To understand early childhood homelessness, we need to look across data systems
Homelessness in early childhood can negatively affect children’s health and well-being. Because high-quality early care and education (ECE) programs can buffer some of the adverse outcomes of homelessness on a child’s development, federal ECE programs (such as child care subsidy, Head Start, and early intervention) have begun prioritizing these children for care. Unfortunately, ECE providers in the field have difficulty identifying families eligible for child care slots that are reserved for children experiencing homelessness.
There are two federal agencies that include estimates on children experiencing homelessness in their annual reports: the U.S. Department of Housing and Urban Development (HUD) and the U.S. Department of Education (ED). Both HUD and ED provide different types of supports to families experiencing homelessness; consequently, they also collect data differently. As one example, ED collects data on children living doubled up (described in the McKinney-Vento Homeless Assistance Act as staying with family and friends due to economic hardship), while HUD does not, so it is difficult to compare estimates across the two agencies’ datasets. Therefore, while HUD data tell us that nearly half of children in federally funded shelters are under age 6, this number does not include families living doubled up.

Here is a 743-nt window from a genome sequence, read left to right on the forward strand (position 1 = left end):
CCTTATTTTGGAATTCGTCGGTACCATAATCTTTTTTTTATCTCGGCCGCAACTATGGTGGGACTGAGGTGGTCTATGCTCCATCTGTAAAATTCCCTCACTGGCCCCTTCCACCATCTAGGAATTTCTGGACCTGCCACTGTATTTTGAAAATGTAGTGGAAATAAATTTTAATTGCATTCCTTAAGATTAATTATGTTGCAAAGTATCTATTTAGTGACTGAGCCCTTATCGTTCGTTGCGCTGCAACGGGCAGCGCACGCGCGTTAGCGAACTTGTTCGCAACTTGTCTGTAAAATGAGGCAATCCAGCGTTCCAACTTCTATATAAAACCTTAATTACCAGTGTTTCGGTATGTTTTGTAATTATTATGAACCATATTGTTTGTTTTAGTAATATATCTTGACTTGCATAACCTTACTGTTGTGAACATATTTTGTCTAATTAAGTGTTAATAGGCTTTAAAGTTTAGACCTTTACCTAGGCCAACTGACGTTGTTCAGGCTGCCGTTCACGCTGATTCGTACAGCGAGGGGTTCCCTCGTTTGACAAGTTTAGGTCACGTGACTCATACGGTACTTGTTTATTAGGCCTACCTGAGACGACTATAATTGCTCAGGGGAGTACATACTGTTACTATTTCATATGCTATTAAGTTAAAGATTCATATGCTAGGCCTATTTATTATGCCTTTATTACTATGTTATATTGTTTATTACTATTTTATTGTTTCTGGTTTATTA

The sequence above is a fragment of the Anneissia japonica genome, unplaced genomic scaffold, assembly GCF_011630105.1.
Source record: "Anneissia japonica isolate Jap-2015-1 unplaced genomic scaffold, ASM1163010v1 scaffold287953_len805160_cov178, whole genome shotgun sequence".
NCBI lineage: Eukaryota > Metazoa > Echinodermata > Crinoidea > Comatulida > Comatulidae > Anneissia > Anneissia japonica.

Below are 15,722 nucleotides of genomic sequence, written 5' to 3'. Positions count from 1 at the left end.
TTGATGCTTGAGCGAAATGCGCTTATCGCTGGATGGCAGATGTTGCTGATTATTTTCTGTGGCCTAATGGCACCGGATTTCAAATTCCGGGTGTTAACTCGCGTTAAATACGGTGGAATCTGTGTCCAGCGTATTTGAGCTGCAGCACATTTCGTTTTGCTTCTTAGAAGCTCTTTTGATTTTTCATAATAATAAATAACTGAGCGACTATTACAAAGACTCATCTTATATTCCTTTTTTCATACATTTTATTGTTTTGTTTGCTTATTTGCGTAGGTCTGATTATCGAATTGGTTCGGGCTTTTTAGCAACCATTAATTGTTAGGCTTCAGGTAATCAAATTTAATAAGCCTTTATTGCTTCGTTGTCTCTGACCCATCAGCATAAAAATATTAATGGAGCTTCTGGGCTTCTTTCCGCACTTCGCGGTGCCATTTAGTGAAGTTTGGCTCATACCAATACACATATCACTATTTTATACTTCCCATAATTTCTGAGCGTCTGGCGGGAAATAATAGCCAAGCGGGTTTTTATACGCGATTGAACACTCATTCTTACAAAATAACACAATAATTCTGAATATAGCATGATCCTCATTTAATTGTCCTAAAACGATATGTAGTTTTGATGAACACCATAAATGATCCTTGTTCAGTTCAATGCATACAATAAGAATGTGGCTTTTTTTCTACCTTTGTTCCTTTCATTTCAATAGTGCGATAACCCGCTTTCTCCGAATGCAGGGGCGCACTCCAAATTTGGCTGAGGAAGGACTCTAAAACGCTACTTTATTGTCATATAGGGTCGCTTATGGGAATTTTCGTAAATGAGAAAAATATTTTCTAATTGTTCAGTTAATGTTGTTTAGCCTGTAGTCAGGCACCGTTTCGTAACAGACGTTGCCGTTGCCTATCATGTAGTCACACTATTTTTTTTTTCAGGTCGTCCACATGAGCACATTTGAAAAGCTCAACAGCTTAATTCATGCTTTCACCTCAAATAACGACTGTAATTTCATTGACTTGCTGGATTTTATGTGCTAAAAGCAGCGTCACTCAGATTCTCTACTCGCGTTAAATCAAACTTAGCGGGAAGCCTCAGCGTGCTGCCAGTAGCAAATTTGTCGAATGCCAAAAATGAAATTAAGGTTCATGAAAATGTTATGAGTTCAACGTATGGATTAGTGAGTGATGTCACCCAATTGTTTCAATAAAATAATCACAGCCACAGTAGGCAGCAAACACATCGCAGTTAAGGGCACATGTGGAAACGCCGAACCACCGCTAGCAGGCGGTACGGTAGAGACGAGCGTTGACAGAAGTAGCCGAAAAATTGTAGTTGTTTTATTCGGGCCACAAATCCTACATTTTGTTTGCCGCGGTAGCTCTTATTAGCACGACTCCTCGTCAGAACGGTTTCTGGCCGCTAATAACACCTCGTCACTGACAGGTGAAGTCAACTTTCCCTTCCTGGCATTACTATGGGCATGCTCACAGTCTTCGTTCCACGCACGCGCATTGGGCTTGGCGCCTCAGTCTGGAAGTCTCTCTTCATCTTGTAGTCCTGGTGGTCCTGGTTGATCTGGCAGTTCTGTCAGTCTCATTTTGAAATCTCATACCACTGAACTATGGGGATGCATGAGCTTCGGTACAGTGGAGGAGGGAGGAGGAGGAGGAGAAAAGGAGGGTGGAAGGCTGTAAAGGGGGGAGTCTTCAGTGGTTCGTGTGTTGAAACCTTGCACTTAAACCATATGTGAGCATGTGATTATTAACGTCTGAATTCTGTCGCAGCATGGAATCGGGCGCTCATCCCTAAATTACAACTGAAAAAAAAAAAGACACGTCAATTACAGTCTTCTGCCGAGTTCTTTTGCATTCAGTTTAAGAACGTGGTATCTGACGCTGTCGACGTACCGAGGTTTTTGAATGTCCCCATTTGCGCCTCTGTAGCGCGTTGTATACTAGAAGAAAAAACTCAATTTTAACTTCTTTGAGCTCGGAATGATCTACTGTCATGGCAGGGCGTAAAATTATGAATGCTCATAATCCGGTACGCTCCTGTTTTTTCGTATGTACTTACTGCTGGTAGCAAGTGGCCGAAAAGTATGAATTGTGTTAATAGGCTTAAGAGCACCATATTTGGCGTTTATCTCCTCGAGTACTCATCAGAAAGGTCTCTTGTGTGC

Moreover, both agencies’ systems show only a segment of young children experiencing homelessness. For example, ED’s data collection only includes young children attending public preschools (1.4 million children in fall 2018) and does not capture the full population of young children (only 18 percent of the nearly 8 million 3- and 4-year-old children in the United States). Therefore, it is important for states and communities to look across data systems as they estimate the number of young children experiencing homelessness.
Note: This blog was updated on March 11, 2019.
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